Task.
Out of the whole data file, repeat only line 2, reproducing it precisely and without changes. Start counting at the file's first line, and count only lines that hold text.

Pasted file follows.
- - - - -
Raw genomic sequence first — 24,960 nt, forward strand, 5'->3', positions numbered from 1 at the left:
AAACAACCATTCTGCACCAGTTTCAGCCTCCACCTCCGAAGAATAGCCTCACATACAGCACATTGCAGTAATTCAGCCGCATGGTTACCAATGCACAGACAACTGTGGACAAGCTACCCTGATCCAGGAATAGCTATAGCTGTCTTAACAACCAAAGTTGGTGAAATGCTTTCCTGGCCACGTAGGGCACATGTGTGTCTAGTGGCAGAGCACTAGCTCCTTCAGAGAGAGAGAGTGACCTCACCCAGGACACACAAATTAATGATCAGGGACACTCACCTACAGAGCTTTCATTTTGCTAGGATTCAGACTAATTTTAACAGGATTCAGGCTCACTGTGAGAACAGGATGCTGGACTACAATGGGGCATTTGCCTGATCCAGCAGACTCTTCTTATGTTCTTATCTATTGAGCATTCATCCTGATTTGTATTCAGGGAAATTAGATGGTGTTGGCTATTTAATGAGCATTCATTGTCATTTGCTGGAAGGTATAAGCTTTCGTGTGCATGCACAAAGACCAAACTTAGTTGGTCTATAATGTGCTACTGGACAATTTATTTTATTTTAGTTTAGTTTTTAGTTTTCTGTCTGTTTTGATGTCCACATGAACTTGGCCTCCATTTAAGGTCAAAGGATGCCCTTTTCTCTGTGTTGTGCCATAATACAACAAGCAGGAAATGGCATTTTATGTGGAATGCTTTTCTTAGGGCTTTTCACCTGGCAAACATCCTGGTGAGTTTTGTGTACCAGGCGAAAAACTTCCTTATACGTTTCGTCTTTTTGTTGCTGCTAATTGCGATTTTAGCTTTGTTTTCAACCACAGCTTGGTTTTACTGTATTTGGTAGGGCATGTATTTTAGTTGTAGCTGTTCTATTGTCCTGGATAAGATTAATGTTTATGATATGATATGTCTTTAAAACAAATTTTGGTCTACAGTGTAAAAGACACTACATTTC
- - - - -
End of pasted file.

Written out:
AAACAACCATTCTGCACCAGTTTCAGCCTCCACCTCCGAAGAATAGCCTCACATACAGCACATTGCAGTAATTCAGCCGCATGGTTACCAATGCACAGACAACTGTGGACAAGCTACCCTGATCCAGGAATAGCTATAGCTGTCTTAACAACCAAAGTTGGTGAAATGCTTTCCTGGCCACGTAGGGCACATGTGTGTCTAGTGGCAGAGCACTAGCTCCTTCAGAGAGAGAGAGTGACCTCACCCAGGACACACAAATTAATGATCAGGGACACTCACCTACAGAGCTTTCATTTTGCTAGGATTCAGACTAATTTTAACAGGATTCAGGCTCACTGTGAGAACAGGATGCTGGACTACAATGGGGCATTTGCCTGATCCAGCAGACTCTTCTTATGTTCTTATCTATTGAGCATTCATCCTGATTTGTATTCAGGGAAATTAGATGGTGTTGGCTATTTAATGAGCATTCATTGTCATTTGCTGGAAGGTATAAGCTTTCGTGTGCATGCACAAAGACCAAACTTAGTTGGTCTATAATGTGCTACTGGACAATTTATTTTATTTTAGTTTAGTTTTTAGTTTTCTGTCTGTTTTGATGTCCACATGAACTTGGCCTCCATTTAAGGTCAAAGGATGCCCTTTTCTCTGTGTTGTGCCATAATACAACAAGCAGGAAATGGCATTTTATGTGGAATGCTTTTCTTAGGGCTTTTCACCTGGCAAACATCCTGGTGAGTTTTGTGTACCAGGCGAAAAACTTCCTTATACGTTTCGTCTTTTTGTTGCTGCTAATTGCGATTTTAGCTTTGTTTTCAACCACAGCTTGGTTTTACTGTATTTGGTAGGGCATGTATTTTAGTTGTAGCTGTTCTATTGTCCTGGATAAGATTAATGTTTATGATATGATATGTCTTTAAAACAAATTTTGGTCTACAGTGTAAAAGACACTACATTTC